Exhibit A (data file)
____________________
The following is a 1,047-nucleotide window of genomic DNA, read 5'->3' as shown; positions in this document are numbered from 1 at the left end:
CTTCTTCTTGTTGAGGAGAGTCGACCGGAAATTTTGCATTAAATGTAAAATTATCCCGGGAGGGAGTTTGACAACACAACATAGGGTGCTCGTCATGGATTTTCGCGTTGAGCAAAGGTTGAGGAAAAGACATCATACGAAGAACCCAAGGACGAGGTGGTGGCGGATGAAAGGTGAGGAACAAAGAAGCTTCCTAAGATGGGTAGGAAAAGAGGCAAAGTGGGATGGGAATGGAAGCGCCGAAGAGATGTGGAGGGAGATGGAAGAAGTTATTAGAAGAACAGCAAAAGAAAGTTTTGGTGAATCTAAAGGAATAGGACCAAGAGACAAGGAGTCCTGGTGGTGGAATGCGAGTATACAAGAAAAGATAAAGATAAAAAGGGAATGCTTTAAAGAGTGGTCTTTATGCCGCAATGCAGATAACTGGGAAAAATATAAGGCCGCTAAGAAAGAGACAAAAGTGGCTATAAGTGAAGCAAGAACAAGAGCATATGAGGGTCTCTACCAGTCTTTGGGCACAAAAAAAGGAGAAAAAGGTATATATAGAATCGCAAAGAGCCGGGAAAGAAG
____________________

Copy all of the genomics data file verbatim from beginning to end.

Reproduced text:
The following is a 1,047-nucleotide window of genomic DNA, read 5'->3' as shown; positions in this document are numbered from 1 at the left end:
CTTCTTCTTGTTGAGGAGAGTCGACCGGAAATTTTGCATTAAATGTAAAATTATCCCGGGAGGGAGTTTGACAACACAACATAGGGTGCTCGTCATGGATTTTCGCGTTGAGCAAAGGTTGAGGAAAAGACATCATACGAAGAACCCAAGGACGAGGTGGTGGCGGATGAAAGGTGAGGAACAAAGAAGCTTCCTAAGATGGGTAGGAAAAGAGGCAAAGTGGGATGGGAATGGAAGCGCCGAAGAGATGTGGAGGGAGATGGAAGAAGTTATTAGAAGAACAGCAAAAGAAAGTTTTGGTGAATCTAAAGGAATAGGACCAAGAGACAAGGAGTCCTGGTGGTGGAATGCGAGTATACAAGAAAAGATAAAGATAAAAAGGGAATGCTTTAAAGAGTGGTCTTTATGCCGCAATGCAGATAACTGGGAAAAATATAAGGCCGCTAAGAAAGAGACAAAAGTGGCTATAAGTGAAGCAAGAACAAGAGCATATGAGGGTCTCTACCAGTCTTTGGGCACAAAAAAAGGAGAAAAAGGTATATATAGAATCGCAAAGAGCCGGGAAAGAAG